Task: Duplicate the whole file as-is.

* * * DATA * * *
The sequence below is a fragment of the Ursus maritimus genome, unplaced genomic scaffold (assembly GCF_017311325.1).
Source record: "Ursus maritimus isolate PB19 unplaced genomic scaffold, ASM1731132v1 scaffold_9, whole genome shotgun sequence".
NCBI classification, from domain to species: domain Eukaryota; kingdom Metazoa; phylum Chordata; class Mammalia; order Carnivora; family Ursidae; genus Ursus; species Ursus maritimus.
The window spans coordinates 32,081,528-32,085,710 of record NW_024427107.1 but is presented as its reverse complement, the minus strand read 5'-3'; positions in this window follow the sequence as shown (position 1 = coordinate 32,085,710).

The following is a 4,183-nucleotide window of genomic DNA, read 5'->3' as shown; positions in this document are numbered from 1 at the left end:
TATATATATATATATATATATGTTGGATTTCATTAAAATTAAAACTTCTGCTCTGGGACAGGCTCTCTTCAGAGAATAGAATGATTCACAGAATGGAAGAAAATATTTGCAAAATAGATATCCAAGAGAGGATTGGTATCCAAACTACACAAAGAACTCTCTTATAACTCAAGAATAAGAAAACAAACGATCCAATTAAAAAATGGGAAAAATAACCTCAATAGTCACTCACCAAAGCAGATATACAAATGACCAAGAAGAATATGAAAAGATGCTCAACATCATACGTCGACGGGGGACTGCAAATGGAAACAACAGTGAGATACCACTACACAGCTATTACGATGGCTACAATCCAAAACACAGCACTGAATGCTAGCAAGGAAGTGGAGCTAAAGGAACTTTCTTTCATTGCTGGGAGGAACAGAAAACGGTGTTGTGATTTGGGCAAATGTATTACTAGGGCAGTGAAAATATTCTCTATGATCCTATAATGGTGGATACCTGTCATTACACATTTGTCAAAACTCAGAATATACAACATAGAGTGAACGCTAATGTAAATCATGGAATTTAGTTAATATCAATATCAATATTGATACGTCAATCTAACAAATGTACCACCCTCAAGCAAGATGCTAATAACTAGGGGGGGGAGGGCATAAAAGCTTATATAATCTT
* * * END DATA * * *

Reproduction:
The sequence below is a fragment of the Ursus maritimus genome, unplaced genomic scaffold (assembly GCF_017311325.1).
Source record: "Ursus maritimus isolate PB19 unplaced genomic scaffold, ASM1731132v1 scaffold_9, whole genome shotgun sequence".
NCBI classification, from domain to species: domain Eukaryota; kingdom Metazoa; phylum Chordata; class Mammalia; order Carnivora; family Ursidae; genus Ursus; species Ursus maritimus.
The window spans coordinates 32,081,528-32,085,710 of record NW_024427107.1 but is presented as its reverse complement, the minus strand read 5'-3'; positions in this window follow the sequence as shown (position 1 = coordinate 32,085,710).

The following is a 4,183-nucleotide window of genomic DNA, read 5'->3' as shown; positions in this document are numbered from 1 at the left end:
TATATATATATATATATATATGTTGGATTTCATTAAAATTAAAACTTCTGCTCTGGGACAGGCTCTCTTCAGAGAATAGAATGATTCACAGAATGGAAGAAAATATTTGCAAAATAGATATCCAAGAGAGGATTGGTATCCAAACTACACAAAGAACTCTCTTATAACTCAAGAATAAGAAAACAAACGATCCAATTAAAAAATGGGAAAAATAACCTCAATAGTCACTCACCAAAGCAGATATACAAATGACCAAGAAGAATATGAAAAGATGCTCAACATCATACGTCGACGGGGGACTGCAAATGGAAACAACAGTGAGATACCACTACACAGCTATTACGATGGCTACAATCCAAAACACAGCACTGAATGCTAGCAAGGAAGTGGAGCTAAAGGAACTTTCTTTCATTGCTGGGAGGAACAGAAAACGGTGTTGTGATTTGGGCAAATGTATTACTAGGGCAGTGAAAATATTCTCTATGATCCTATAATGGTGGATACCTGTCATTACACATTTGTCAAAACTCAGAATATACAACATAGAGTGAACGCTAATGTAAATCATGGAATTTAGTTAATATCAATATCAATATTGATACGTCAATCTAACAAATGTACCACCCTCAAGCAAGATGCTAATAACTAGGGGGGGGAGGGCATAAAAGCTTATATAATCTT